This particular conflict that had displaced Billy Powell and his neighbors might have had its roots in, or at least been helped along by, of all things, a comet and an earthquake. The comet was the first to affect the Creek, streaming across the starry sky in March 1811. The story was told that soon after the comet was observed, the Shawnee leader Tecumseh, whose name meant “Shooting Star,” visited the town of Tuckabatchee. Tecumseh, whose mother was Creek, which made him Creek in the eyes of the tribe, preached that the Creek must resist the cultural changes that were occurring within the tribe. At that time, he also told the people there that the comet had signaled his coming. This statement was met with great skepticism. Tecumseh informed these doubters that he would provide another sign to prove that the Great Spirit had sent him. On December 11, 1811, the New Madrid fault erupted violently to shake the land—and the nerves—of the Creek, as well as everyone throughout much of eastern North America. This massive earthquake—the most devastating to strike North America in historic times—originated in Missouri but could be felt as far away as Boston, Massachusetts, and Charleston, South Carolina.
Unusual natural occurrences always carried a special meaning to the tribes affected by them, and this comet and powerful earthquake were no exception. The interpretation of their meaning varied from tribe to tribe, but there was no doubt that these frightening natural occurrences—the mysterious streak across the sky and the shaking of the earth—had great supernatural significance. Many Creek people embraced the warning from Tecumseh and believed that his prophetic words about change should be taken seriously.17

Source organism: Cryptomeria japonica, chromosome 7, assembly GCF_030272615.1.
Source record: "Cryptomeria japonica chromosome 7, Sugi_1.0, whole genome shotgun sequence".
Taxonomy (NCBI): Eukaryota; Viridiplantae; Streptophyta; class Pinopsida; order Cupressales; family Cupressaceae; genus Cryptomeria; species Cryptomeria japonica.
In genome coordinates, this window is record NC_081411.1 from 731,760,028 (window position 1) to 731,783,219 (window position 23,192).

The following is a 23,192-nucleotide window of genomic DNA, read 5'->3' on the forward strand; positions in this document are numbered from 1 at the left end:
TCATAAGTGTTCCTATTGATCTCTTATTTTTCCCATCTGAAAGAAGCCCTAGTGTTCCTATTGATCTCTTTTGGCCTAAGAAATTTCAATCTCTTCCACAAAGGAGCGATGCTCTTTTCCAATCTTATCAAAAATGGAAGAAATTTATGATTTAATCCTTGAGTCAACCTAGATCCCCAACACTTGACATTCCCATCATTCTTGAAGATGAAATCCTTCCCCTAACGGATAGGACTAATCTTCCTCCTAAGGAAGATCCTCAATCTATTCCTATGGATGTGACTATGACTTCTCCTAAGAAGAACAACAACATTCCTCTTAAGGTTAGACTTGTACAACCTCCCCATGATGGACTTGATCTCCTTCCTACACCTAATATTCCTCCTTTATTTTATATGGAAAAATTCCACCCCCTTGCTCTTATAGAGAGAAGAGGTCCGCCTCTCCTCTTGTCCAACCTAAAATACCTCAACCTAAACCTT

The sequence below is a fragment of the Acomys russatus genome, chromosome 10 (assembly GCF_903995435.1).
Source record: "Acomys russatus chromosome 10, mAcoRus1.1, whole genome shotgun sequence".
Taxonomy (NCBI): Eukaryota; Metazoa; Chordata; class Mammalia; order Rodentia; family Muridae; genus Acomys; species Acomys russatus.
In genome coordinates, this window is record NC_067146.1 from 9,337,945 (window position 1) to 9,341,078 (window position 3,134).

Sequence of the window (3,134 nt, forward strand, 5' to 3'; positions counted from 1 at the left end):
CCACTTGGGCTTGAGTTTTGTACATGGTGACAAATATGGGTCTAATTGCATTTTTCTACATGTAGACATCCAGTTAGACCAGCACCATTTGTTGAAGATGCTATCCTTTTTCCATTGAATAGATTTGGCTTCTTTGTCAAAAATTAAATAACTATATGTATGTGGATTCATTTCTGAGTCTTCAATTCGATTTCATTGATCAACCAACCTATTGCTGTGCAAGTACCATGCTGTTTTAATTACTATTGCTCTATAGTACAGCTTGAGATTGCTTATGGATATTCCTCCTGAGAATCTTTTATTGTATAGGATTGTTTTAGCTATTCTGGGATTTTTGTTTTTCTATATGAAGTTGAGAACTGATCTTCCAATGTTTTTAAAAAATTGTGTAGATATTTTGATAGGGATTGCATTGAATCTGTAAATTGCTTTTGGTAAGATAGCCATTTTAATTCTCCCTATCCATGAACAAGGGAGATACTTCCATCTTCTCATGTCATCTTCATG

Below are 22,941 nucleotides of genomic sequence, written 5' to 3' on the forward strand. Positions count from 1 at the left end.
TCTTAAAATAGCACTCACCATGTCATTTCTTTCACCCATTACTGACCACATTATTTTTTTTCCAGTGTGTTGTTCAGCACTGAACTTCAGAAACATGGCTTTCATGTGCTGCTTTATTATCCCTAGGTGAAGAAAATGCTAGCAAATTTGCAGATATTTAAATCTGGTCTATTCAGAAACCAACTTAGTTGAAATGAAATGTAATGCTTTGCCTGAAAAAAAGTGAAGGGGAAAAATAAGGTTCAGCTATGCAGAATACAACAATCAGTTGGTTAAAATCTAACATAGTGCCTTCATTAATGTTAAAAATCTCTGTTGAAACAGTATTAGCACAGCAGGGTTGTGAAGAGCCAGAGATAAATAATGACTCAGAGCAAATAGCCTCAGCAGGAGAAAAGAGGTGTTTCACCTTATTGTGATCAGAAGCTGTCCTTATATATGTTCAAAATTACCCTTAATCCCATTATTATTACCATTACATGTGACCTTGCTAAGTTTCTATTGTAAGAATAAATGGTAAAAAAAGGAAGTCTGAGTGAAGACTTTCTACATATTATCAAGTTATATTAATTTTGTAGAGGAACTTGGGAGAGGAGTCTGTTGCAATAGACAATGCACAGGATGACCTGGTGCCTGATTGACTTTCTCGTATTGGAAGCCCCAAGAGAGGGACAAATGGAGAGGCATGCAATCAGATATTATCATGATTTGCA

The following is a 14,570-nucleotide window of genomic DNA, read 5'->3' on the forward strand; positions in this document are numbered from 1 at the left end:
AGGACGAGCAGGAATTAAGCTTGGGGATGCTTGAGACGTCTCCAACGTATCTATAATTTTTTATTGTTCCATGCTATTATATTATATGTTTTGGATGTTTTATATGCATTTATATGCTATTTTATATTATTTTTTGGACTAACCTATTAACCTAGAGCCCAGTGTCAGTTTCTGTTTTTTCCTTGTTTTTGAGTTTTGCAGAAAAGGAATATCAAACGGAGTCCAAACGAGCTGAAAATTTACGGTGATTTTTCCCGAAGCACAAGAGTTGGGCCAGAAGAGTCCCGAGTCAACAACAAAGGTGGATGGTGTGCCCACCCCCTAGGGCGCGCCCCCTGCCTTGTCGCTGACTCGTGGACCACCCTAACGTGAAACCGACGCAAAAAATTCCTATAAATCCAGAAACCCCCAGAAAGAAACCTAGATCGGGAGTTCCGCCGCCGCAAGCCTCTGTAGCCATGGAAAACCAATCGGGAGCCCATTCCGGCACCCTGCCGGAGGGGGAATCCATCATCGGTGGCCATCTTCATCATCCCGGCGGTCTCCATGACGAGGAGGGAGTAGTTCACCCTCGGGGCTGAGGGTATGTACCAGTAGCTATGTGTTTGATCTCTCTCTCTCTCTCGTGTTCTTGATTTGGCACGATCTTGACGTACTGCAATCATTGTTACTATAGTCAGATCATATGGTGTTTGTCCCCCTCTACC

Change was already taking place within the Creek tribe at an alarming pace, however. It was likely that a faction of the Creek people who lived in central Alabama, who were known as the Upper Creeks due to the location of their towns—led by William Weatherford (aka Red Eagle), Billy Powell’s grand-uncle Peter McQueen, and Chief Menawa—did view the comet and earthquake as solemn warnings that the people should return their society to a traditional way of life. It was widely accepted that the residents of too many Creek towns had strayed from their traditional culture and values. These leaders had made an effort to maintain their sovereignty as a tribe in spite of white encroachment for centuries, but they were now engaged in a losing battle for the hearts and minds of great numbers of their tribal members.